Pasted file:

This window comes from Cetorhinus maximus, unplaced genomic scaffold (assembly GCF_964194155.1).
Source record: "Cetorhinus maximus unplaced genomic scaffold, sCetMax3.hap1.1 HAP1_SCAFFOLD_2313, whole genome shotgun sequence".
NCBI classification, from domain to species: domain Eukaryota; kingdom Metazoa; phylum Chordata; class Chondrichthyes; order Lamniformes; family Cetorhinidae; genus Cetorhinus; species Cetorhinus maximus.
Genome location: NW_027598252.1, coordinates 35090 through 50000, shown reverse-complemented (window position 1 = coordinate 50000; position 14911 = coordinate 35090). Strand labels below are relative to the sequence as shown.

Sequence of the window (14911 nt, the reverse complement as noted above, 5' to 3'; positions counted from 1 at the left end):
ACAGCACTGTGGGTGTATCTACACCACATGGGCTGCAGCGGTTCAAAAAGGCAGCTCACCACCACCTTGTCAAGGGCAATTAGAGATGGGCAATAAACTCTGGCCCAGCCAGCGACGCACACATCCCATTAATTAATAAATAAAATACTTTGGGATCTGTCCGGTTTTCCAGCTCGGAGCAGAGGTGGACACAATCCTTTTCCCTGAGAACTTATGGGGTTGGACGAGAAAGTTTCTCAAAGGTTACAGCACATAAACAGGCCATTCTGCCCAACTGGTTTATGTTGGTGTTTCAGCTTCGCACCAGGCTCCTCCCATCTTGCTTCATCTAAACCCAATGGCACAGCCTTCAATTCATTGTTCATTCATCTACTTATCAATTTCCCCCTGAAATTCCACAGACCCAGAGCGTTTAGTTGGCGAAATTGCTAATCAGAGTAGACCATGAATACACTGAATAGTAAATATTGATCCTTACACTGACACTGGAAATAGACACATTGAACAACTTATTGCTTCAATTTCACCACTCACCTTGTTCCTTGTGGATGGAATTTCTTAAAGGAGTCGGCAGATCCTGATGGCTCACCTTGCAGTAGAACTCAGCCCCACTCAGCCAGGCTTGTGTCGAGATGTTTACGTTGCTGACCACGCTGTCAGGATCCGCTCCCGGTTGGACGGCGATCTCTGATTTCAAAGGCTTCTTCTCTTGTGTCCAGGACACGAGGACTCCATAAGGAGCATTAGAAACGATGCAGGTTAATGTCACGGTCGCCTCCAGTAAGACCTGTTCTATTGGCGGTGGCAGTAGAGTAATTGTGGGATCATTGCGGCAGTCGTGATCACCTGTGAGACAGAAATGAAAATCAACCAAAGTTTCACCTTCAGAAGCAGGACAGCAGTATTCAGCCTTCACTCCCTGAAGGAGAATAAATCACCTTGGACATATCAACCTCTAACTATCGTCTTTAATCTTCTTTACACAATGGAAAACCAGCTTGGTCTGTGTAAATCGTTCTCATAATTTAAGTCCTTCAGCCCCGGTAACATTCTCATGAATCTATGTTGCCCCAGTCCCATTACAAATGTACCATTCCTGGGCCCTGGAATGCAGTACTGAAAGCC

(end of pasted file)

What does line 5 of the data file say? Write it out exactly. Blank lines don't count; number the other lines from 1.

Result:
Sequence of the window (14911 nt, the reverse complement as noted above, 5' to 3'; positions counted from 1 at the left end):